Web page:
Suez Canal expansion brings more options to sea freight

February 2, 2017


Major shipping trade lanes are reacting to the growing demand for sea freight services. The World Shipping Council reported that many of the top 10 exporters of containerised cargo have increased the amount they ship since 2010, reinforcing the need for infrastructure to also evolve.

In 2015, the Suez Canal received a major upgrade and the effects are still being felt around the shipping industry. Even before the upgrade, as many as 50 ships per day could pass through the channel, netting the Egyptian government up to $5 billion in tolls each year. What as the expansion changed?

New Suez Canal aims for higher economic benefits

In its old state, the Suez Canal wasn’t deep enough to allow two modern container ships to pass along side each other, consequently limiting the amount of traffic that could pass through. In 2014, Suez Canal Authority (SCA) began work deepening the canal to ensure it met current shipping standards and was no longer limiting the types of ships that could pass through. The work was completed within one year.

As well as deepening and widening the existing channel, a further 35 kilometres was added in the form of new channels. The Conversation reports that this expansion nearly doubles the number of ships that can pass through daily – from 50 to 97 – and reduces waiting times for vessels from 18 hours down to 11.

With many more ships passing through the upgraded Suez Canal by the day, the SCA is expecting annual revenue from tolls to over US$13 billion by 2023.

What challenges will the expansion bring?

While the SCA is expecting a greater payout from tolls due to higher number of ships passing through, an article from Trade Arabia suggests these benefits are yet to manifest. In fact, the first year after the expansion was completed, annual toll revenue dropped by 5.3 per cent in comparison to the previous year.

Some shipping providers are avoiding the Suez Canal due to tolls.

The same article also indicated that many carriers are choosing to avoid the Suez Canal, despite its convenience, due to the tolls required for passage. Even though it adds up to 2,000 nautical miles to a journey, sailing via the Cape of Good Hope is proving to be an attractive option for some sea freight services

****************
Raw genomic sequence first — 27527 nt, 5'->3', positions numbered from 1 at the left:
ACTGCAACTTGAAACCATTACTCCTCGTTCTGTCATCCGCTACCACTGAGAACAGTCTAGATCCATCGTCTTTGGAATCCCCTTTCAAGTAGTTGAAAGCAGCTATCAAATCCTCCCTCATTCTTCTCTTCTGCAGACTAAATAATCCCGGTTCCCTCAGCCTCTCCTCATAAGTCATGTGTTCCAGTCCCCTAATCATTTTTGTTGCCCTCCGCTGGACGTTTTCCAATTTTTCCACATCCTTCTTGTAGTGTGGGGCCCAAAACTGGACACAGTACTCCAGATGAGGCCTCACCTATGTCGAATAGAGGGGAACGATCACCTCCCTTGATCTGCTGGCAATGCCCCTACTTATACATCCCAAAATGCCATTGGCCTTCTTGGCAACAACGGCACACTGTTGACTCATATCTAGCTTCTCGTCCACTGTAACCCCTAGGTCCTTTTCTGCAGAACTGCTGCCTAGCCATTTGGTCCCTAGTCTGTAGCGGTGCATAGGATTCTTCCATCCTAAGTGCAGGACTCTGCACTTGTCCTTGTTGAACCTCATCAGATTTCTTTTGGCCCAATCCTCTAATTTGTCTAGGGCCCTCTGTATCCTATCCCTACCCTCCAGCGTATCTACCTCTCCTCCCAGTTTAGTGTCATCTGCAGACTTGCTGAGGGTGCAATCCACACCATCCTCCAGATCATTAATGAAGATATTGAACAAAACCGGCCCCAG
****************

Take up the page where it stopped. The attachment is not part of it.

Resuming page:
The Conversation predicts further challenges for both the Suez Canal and its counterpart in Panama. Despite their respective expansions, neither is suitable for the world’s largest container ships. The largest ships can carry up to 20,000 containers worth of freight, whereas the new Panama Canal can only support ships with a capacity of up to 14,000 containers.

How the industry is reacting

The New Suez Canal expansion reinforces how important the channel is to global sea freight routes, even though continued evolution of container ships will likely necessitate further work in the coming years. Chairman of Seatrade, Chris Hayman, notes that the Suez Canal remains an integral part of the global shipping industry.

“The Suez Canal is integral to maritime development in the Middle East and naturally at a time when the shipping industry is facing a challenging economic climate, the issues surrounding trade, shipping markets, infrastructure and investment are bound to stimulate lively debate,” he explained.

On top of its value to the Middle Eastern maritime industry, the fact that both the Panama and Suez Canals received expansions within a few years of each other indicates there is still somewhat of a rivalry between the two shipping options.

“The SCA also faces renewed competition from the widened Panama Canal, which is looking to regain some of the Asia-US East Coast container trade it has previously lost to the Suez Canal,” Hayman continued.

Demand for sea freight is only going to rise in the coming years, and expansions across existing lanes will ensure that infrastructure will evolve to meet these demands.


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